• useGeneratedName: When set to true, it will ignore the given index name from the name property if provided and use the MongoDB generated name instead, which will look like fieldName_1.

There are some remaining options that are available via MongoDB directly but not through the Spring Data annotations which will need to be applied manually to the collection via the shell if you wish to use them. These include: v (the index version number) and weights (which specifies the significance of an indexed field relative to other indexes).

An import piece of information to note, changing the properties in the annotation when the index has already been created for the collection will cause an exception to occur when Spring Data tries to create the new index. Therefore you might need to drop the original index or question if you are really meant to be changing it in the first place.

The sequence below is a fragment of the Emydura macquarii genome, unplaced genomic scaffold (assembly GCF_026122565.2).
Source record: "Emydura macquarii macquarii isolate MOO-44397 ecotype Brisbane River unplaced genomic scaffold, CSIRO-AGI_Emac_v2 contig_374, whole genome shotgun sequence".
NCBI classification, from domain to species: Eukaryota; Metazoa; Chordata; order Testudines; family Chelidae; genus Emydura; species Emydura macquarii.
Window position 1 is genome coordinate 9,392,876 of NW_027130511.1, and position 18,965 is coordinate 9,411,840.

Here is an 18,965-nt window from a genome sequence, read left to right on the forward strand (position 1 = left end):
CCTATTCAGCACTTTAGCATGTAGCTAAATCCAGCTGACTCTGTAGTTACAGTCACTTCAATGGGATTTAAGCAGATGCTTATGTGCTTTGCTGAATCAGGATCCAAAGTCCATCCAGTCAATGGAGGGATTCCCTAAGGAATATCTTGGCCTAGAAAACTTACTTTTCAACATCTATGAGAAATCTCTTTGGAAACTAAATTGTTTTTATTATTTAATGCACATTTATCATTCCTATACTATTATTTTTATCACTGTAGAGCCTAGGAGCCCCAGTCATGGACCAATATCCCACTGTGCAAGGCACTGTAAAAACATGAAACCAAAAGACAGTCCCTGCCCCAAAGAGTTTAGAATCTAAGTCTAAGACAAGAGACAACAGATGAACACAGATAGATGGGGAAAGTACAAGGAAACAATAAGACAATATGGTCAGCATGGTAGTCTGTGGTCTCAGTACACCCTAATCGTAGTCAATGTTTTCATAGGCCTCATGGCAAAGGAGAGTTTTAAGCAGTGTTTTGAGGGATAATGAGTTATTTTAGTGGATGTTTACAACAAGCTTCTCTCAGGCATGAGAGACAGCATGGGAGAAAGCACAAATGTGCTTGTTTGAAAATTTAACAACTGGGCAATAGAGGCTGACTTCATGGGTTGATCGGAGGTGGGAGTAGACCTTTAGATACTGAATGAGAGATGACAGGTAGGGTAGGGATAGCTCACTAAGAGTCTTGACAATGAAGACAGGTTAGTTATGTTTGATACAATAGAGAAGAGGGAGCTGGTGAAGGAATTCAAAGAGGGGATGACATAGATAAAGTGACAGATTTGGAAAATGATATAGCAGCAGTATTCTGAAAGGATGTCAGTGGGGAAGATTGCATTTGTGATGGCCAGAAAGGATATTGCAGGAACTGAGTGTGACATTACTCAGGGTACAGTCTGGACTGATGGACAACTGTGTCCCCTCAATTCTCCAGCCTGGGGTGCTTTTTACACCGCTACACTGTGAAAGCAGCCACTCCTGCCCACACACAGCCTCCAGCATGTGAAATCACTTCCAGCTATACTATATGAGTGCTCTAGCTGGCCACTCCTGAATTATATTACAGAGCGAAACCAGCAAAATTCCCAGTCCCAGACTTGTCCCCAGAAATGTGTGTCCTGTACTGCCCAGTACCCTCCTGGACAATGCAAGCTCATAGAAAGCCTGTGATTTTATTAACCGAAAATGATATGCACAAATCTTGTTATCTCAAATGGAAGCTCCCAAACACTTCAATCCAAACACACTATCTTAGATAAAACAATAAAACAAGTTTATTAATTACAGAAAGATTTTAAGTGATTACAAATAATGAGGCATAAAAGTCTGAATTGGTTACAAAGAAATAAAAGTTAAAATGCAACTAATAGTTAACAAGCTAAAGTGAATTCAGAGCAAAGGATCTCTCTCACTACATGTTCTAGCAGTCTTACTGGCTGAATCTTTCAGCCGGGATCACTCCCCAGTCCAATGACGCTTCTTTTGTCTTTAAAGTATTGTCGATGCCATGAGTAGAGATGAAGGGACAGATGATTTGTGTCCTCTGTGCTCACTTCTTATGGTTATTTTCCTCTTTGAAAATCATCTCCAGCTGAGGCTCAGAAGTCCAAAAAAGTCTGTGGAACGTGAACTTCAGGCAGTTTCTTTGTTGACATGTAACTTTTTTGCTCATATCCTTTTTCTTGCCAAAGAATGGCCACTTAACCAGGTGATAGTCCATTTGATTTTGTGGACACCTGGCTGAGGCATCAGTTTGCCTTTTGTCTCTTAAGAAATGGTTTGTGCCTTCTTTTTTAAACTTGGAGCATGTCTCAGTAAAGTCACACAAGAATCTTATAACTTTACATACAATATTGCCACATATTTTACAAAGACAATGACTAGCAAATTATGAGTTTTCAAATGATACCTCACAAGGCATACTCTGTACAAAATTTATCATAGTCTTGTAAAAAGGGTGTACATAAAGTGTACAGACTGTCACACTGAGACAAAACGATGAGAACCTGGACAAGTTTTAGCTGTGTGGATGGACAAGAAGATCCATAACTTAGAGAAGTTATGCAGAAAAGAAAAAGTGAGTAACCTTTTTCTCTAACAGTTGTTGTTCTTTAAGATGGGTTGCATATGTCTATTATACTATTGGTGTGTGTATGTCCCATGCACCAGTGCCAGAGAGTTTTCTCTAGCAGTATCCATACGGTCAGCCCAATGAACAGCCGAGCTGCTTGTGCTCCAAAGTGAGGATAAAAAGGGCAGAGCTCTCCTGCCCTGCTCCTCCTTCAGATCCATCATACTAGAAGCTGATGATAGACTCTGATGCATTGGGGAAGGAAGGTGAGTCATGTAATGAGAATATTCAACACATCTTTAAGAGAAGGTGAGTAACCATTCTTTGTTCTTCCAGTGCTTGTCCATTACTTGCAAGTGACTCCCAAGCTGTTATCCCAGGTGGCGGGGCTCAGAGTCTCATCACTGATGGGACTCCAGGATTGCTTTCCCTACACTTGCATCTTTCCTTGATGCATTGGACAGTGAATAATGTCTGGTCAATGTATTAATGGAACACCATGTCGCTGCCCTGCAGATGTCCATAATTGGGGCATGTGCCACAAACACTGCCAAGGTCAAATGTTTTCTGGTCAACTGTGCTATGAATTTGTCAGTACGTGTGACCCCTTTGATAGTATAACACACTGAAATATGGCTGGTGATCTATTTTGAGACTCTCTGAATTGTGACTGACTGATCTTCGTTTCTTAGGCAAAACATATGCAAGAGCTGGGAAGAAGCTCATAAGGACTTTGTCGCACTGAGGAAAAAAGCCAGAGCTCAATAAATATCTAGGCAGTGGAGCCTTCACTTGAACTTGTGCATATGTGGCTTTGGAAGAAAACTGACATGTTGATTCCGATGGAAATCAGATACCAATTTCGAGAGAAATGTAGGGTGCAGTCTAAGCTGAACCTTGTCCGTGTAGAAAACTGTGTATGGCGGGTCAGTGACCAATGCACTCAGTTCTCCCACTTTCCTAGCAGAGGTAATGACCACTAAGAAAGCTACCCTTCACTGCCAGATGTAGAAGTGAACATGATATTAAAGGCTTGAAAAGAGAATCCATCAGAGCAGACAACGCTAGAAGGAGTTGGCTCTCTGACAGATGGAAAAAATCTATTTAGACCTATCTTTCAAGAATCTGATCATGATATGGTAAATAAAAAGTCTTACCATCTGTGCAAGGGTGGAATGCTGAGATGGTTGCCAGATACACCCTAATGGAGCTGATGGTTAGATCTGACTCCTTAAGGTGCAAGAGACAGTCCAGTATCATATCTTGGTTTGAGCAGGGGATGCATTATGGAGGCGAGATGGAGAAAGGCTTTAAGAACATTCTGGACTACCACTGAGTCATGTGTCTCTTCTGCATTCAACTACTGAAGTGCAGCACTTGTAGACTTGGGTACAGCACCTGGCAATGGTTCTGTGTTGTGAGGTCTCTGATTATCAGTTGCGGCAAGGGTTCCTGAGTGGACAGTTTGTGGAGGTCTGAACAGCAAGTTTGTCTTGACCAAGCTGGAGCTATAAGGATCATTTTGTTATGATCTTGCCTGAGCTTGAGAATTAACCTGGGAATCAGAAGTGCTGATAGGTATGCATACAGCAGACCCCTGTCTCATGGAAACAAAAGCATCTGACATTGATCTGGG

Now that we know the properties that are available, let's see them in action. Below there are two code snippets that make up an example that use @Indexed on a few fields and makes use of some of the properties.

@Document
public class Person {

  @Id private String id;

  @Indexed(name = "first_name_index", direction = IndexDirection.DESCENDING)
  private String firstName;

  private String secondName;

  @Indexed(name = "expire_after_seconds_index", expireAfterSeconds = 10)
  private LocalDateTime dateOfBirth;

  private Address address;
  private String profession;
  private int salary;

  // constructor
  
  // getters and setters
}